Tour of the village

Catholic church

With its variety of styles the imposing catholic church reveals an interesting architectural history. The first church to be erected on this site was mentioned in 1071 when the parish was established. It was dedicated to St. Maurice, and is known to locals as «de Moritz». Not far from the catholic church, just across the beautifully laid-out cemetery, is the Evangelical (protestant) Church.

Turntable created by sculptor Roman Signer

Below the church at Adlerplatz is the Turntable created by sculptor Roman Signer. This «instrument of spatial experience» imposes its own tempo on the viewer and reveals a panoramic view of Appenzell during its 3-minute rotation.

Tilting Table

Nearby from the railings on the bridge over the River Sitter you can watch a regular but surprising phenomen as jets of water suddenly shoot out from two legs of a table making it rear up onto its two «hind legs» – the Tilting Table.

The castle

The enclosed building known as the «Schloss» (castle) to the east of the Postplatz has always occupied a unique position in Appenzell’s village architecture. It has been privately owned since 1780 by the Sutter family, who still reside there, and is not open to the public. Right next to the castle is the Convent of Mary the Angel, which was built by the Capuchin religious order in the early 1680s.

Salesis House

The Salesis House on the Postplatz, the only free-standing stone building apart from the castle, is a tribute to the affluence of the village. The solid, three-storey square building of rendered quarried stone with a wide pitched roof dates back to the flourishing economy of the late 16th century.

Concordia House

Another outstanding building is the Concordia House on Engelgasse, a patrician house with a steep gabled roof dating from the 17th century. A richly decorated series of panels covers the entire southern façade and the paintings under the eaves represent the eight ages of man. This lively work of art in muted colours was created by August Schmid (1930).

Hampi Fässler House

The Hampi Fässler House on Kaustrasse originally marked the limits of the old village centre. The half-timbered building is ornamented with baroque window frames and decorative traditional window shutters painted by Adalbert Fässler.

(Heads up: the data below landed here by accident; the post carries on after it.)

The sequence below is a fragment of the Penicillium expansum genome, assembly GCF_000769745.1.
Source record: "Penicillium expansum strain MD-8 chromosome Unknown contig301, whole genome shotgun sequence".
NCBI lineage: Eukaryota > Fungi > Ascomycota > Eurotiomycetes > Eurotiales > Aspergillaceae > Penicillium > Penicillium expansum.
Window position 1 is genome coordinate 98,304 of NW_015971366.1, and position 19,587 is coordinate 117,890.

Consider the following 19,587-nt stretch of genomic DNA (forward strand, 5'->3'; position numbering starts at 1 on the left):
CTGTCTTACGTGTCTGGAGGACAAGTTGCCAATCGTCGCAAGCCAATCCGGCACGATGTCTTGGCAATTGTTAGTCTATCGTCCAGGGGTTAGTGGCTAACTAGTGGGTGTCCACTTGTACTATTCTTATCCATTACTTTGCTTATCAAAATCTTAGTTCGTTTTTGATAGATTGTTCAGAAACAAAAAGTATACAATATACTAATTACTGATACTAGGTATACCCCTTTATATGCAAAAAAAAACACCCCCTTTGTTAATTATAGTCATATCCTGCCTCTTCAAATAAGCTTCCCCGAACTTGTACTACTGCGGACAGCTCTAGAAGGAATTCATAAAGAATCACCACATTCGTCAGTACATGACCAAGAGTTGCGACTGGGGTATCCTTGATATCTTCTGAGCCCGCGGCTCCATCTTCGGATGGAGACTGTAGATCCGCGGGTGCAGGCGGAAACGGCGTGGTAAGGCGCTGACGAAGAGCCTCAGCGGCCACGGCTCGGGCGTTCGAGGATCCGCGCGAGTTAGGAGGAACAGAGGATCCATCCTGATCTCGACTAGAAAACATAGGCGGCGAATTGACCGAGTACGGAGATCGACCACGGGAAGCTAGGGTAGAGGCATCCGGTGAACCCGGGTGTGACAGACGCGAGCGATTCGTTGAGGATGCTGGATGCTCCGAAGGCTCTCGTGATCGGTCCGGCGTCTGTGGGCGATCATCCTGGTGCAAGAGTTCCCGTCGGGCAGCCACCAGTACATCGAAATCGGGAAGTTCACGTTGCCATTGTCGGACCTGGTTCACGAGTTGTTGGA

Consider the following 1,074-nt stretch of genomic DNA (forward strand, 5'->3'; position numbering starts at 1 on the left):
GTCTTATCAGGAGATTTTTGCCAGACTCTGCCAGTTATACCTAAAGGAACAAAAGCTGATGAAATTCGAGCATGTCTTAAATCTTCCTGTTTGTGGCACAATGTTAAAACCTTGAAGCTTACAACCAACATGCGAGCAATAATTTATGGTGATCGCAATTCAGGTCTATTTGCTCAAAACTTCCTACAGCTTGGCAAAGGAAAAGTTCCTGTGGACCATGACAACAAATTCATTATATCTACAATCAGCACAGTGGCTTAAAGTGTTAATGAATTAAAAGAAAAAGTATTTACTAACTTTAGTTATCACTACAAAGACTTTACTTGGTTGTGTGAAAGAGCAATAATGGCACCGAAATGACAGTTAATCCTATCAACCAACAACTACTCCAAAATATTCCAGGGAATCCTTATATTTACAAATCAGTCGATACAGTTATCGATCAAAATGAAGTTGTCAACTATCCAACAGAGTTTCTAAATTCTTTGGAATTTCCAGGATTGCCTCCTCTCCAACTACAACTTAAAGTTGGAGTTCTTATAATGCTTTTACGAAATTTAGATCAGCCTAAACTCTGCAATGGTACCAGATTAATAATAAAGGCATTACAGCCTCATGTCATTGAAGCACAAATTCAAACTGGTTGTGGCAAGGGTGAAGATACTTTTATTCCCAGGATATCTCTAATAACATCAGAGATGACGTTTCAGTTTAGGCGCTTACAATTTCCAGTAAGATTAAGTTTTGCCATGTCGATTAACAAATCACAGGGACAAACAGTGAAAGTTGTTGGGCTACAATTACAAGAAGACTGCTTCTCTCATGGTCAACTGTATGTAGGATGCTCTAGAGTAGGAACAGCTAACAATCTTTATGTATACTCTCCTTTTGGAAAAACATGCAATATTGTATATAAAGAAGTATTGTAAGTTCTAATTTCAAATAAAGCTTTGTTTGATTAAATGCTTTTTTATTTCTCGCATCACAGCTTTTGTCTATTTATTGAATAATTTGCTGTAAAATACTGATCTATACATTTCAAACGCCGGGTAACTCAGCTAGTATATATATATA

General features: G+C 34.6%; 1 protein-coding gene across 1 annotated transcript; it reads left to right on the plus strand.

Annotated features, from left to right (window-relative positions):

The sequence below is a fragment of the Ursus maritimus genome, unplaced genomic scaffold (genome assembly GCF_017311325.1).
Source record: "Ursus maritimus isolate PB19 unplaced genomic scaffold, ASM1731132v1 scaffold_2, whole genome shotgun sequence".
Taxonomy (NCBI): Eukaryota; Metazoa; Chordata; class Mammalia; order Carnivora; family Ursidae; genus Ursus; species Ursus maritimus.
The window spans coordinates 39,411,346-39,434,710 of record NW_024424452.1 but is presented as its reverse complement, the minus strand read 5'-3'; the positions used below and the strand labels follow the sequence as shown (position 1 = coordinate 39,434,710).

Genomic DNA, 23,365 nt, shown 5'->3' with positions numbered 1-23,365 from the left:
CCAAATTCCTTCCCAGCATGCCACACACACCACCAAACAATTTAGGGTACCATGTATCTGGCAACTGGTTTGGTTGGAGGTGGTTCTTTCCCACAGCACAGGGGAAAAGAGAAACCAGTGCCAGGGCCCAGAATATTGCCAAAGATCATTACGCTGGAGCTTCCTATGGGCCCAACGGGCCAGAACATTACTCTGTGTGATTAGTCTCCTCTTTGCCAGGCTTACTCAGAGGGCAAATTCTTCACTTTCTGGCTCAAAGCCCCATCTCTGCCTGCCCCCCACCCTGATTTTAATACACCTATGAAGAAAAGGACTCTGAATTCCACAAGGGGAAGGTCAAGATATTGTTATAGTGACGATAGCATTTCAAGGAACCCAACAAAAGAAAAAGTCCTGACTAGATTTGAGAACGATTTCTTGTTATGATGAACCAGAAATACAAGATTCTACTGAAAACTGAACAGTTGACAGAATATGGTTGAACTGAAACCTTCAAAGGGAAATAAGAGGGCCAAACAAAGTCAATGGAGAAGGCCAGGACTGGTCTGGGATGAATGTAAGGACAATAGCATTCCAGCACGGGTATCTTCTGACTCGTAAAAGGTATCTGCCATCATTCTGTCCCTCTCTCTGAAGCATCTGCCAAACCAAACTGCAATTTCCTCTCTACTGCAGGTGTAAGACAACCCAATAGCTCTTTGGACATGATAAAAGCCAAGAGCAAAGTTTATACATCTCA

The historic village square or Landsgemeindeplatz is the scene each year of the local parliament (Landsgemeinde). All cantonal elections and parliamentary business are publicly debated here and voting is by a public show of hands.


The Heiligkreuzkapelle (Holy Cross Chapel) on the Hauptgasse (main street) was rebuilt after the village was devastated by fire in 1560. The stained glass windows depicting the five sorrowful mysteries of the rosary were designed by Ferdinand Gehr in 1964.

«Tafeen», Tourist Information

The distinctive signs (known as Tafeen), which are hung mainly in the centre of the village, are a visual feast. «Tafeen» (which comes from the word for tavern) can be found outside many shops as well as inns and restaurants.

Löwen pharmacy

The Löwen pharmacy with beautiful paintings on its decorated facade is an architectural gem. Johannes Hugentobler painted medicinal herbs on the round-arched panels covering the shutters to illustrate to the purpose of the building. The main street, or Hauptgasse, with its quaint, colourful houses is always a unique attraction for our visitors.

The town hall

The impressive town hall (Rathaus) with its façade painted by August Schmid from Diessenhofen (1928) and the adjoining «Buherre Hanisefs» form a fitting close to our tour.